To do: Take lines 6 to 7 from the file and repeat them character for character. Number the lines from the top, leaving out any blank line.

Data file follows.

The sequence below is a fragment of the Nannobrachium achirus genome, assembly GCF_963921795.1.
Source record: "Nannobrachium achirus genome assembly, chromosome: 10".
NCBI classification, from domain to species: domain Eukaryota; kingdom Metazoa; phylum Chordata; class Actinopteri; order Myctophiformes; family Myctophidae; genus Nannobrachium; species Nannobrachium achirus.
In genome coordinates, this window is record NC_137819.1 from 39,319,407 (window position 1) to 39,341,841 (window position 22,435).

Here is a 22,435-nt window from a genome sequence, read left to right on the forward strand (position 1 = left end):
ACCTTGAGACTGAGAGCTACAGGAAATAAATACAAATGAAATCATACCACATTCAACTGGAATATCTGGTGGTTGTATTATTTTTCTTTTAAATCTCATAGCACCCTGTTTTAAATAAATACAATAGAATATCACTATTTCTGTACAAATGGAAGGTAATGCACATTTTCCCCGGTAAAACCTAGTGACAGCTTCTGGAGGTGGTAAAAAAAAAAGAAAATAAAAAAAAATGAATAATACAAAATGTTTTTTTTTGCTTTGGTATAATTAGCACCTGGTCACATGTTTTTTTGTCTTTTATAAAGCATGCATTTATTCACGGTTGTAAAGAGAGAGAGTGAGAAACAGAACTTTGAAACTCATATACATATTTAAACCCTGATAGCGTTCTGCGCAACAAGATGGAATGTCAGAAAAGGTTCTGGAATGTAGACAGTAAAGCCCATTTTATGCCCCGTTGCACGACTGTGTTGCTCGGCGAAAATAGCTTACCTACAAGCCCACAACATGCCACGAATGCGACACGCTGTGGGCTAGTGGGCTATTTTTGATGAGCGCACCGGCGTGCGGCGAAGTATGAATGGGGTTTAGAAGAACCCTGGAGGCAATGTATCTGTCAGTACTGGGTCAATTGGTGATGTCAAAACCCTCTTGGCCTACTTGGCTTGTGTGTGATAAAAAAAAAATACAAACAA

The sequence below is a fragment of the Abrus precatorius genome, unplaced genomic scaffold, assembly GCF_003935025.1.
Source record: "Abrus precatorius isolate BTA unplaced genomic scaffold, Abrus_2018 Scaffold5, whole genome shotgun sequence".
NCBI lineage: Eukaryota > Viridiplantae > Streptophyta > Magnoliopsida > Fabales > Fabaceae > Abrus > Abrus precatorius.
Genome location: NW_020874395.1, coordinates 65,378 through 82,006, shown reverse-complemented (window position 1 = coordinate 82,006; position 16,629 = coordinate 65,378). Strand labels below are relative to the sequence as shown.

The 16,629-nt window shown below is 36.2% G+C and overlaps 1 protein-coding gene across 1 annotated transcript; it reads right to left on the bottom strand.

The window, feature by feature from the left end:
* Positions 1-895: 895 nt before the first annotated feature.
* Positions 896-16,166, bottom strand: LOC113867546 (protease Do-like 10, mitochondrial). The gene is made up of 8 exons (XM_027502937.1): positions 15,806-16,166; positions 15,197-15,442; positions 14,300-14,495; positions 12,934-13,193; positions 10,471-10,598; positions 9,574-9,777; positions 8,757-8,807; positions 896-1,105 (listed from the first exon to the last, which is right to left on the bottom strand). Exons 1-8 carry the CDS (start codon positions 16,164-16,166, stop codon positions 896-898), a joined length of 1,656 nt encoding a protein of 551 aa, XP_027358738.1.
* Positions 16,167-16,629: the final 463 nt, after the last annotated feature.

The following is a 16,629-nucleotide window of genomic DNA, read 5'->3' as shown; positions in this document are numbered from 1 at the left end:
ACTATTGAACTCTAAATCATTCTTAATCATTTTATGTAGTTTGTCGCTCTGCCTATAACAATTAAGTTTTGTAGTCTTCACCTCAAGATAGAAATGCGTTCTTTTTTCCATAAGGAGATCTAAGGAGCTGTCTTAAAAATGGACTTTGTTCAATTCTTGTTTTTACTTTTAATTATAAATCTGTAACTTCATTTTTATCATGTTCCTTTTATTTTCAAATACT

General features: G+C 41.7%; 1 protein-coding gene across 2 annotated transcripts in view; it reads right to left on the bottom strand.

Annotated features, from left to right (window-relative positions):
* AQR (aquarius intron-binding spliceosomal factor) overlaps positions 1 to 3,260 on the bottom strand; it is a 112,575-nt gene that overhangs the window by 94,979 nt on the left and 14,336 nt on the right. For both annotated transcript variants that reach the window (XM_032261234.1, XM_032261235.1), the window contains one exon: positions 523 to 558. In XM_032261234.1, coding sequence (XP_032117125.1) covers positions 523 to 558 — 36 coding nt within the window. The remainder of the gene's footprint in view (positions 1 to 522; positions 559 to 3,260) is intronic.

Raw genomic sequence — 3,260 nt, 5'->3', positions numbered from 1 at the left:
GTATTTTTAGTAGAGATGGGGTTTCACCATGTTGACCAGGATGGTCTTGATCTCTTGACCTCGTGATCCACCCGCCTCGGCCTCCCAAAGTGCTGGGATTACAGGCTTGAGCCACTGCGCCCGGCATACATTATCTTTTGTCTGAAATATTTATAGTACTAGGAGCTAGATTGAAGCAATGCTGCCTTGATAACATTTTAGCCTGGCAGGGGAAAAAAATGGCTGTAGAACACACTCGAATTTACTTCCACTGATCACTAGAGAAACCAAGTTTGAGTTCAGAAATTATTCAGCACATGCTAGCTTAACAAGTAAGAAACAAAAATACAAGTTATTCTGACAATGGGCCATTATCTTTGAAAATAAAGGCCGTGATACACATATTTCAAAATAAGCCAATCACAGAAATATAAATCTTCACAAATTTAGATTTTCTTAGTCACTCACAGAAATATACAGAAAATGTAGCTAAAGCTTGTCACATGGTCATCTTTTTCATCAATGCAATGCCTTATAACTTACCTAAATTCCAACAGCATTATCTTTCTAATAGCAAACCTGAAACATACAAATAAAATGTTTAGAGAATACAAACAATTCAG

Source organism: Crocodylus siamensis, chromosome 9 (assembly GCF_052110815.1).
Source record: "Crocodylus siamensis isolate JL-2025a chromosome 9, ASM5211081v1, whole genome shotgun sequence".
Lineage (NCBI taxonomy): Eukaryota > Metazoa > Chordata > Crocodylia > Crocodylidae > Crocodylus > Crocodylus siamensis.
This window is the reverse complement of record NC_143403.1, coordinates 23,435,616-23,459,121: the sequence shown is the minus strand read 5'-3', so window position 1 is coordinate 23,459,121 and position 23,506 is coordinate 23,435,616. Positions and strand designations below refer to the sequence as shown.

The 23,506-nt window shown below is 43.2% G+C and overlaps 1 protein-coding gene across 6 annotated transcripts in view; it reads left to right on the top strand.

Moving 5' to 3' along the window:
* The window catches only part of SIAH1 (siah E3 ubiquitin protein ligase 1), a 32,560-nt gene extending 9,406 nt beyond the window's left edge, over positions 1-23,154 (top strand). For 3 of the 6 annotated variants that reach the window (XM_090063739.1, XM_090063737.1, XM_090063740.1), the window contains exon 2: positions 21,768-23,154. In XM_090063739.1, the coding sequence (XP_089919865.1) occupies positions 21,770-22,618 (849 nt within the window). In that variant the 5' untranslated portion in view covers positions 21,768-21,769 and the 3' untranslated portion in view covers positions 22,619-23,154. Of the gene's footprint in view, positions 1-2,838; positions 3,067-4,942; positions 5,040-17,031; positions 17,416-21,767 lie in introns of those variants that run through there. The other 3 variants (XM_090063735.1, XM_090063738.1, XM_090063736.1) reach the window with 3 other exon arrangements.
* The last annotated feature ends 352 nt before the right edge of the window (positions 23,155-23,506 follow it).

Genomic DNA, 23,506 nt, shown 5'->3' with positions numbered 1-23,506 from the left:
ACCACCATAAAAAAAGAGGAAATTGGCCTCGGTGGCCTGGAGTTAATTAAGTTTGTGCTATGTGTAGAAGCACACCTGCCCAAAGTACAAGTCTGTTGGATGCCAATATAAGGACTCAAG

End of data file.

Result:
ACCTTGAGACTGAGAGCTACAGGAAATAAATACAAATGAAATCATACCACATTCAACTGGAATATCTGGTGGTTGTATTATTTTTCTTTTAAATCTCATAGCACCCTGTTTTAAATAAATACAATAGAATATCACTATTTCTGTACAAATGGAAGGTAATGCACATTTTCCCCGGTAAAACCTAGTGACAGCTTCTGGAGGTGGTAAAAAAAAAAGAAAATAAAAAAAAATGAATAATACAAAATGTTTTTTTTTGCTTTGGTATAATTAGCACCTGGTCACATGTTTTTTTGTCTTTTATAAAGCATGCATTTATTCACGGTTGTAAAGAGAGAGAGTGAGAAACAGAACTTTGAAACTCATATACATATTTAAACCCTGATAGCGTTCTGCGCAACAAGATGGAATGTCAGAAAAGGTTCTGGAATGTAGACAGTAAAGCCCATTTTATGCCCCGTTGCACGACTGTGTTGCTCGGCGAAAATAGCTTACCTACAAGCCCACAACATGCCACGAATGCGACACGCTGTGGGCTAGTGGGCTATTTTTGATGAGCGCACCGGCGTGCGGCGAAGTATGAATGGGGTTTAGAAGAACCCTGGAGGCAATGTATCTGTCAGTACTGGGTCAATTGGTGATGTCAAAACCCTCTTGGCCTACTTGGCTTGTGTGTGATAAAAAAAAAATACAAACAA

The sequence below is a fragment of the Abrus precatorius genome, unplaced genomic scaffold, assembly GCF_003935025.1.